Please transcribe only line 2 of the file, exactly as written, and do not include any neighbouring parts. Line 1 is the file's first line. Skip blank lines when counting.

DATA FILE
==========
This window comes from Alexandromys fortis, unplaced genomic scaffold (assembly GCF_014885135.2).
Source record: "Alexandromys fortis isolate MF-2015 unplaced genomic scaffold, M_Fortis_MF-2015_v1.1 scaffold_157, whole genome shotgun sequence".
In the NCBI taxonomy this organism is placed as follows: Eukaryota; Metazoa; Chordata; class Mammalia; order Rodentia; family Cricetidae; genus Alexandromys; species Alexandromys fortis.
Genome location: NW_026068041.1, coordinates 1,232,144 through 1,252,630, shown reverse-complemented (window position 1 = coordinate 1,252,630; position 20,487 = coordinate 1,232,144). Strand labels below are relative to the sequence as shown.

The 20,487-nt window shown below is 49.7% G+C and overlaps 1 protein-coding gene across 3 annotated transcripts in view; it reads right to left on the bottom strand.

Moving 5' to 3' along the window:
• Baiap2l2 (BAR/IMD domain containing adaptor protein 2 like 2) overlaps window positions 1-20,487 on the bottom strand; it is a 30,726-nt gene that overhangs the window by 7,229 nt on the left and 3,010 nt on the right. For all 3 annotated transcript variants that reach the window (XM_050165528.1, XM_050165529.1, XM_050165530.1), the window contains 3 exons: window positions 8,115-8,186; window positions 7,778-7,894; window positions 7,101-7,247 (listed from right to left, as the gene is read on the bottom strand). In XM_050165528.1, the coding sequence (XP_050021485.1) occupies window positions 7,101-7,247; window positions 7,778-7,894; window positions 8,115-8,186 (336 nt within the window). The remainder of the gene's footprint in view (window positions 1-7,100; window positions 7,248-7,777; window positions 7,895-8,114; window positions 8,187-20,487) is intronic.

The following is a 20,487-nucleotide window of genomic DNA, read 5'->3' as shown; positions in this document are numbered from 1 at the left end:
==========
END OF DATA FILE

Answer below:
Source record: "Alexandromys fortis isolate MF-2015 unplaced genomic scaffold, M_Fortis_MF-2015_v1.1 scaffold_157, whole genome shotgun sequence".